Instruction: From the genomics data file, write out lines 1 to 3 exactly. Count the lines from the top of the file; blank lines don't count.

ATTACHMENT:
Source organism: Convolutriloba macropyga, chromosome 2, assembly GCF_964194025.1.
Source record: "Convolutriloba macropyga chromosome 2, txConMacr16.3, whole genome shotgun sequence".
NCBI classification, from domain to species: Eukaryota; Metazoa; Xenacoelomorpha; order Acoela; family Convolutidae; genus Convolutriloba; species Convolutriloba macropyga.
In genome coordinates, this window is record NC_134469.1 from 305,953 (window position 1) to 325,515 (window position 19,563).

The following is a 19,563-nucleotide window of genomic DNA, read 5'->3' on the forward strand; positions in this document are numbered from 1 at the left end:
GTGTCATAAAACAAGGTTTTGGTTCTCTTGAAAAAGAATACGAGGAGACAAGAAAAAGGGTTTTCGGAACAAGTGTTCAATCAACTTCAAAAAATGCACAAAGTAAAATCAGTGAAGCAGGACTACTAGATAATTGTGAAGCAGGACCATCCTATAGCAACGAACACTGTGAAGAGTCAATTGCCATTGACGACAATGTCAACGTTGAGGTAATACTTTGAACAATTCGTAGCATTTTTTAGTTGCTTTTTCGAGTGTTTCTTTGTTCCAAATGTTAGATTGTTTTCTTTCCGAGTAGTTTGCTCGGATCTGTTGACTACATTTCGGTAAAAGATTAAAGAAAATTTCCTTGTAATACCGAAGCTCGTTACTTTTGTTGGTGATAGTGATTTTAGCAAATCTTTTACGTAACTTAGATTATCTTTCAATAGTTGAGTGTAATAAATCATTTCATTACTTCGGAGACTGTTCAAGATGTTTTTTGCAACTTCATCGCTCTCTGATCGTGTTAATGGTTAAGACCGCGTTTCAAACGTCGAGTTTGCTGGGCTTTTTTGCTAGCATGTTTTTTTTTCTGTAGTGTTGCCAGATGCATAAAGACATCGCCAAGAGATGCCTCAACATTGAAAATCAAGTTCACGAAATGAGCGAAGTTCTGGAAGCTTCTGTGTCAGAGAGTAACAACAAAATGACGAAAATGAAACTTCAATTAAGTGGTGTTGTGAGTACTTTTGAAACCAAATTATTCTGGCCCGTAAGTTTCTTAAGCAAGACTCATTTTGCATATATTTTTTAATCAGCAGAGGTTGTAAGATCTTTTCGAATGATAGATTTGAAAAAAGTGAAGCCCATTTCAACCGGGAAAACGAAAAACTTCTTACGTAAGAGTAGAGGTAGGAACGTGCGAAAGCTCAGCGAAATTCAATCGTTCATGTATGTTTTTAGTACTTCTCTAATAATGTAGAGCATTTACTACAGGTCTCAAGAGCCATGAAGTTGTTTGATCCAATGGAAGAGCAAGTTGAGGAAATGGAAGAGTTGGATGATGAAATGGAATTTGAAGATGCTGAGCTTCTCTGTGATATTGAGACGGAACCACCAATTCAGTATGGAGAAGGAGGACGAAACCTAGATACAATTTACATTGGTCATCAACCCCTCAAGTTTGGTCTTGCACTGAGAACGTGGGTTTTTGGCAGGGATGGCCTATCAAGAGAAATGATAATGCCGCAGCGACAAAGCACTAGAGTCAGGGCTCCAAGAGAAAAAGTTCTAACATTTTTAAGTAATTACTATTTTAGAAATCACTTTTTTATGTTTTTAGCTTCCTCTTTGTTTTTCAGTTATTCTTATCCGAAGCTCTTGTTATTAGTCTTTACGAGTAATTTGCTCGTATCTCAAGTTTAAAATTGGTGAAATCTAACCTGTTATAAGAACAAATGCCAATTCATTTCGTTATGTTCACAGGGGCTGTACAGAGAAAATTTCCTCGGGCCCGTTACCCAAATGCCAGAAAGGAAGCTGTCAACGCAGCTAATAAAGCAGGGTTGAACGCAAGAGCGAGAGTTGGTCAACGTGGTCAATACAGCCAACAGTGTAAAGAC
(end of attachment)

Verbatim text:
Source organism: Convolutriloba macropyga, chromosome 2, assembly GCF_964194025.1.
Source record: "Convolutriloba macropyga chromosome 2, txConMacr16.3, whole genome shotgun sequence".
NCBI classification, from domain to species: Eukaryota; Metazoa; Xenacoelomorpha; order Acoela; family Convolutidae; genus Convolutriloba; species Convolutriloba macropyga.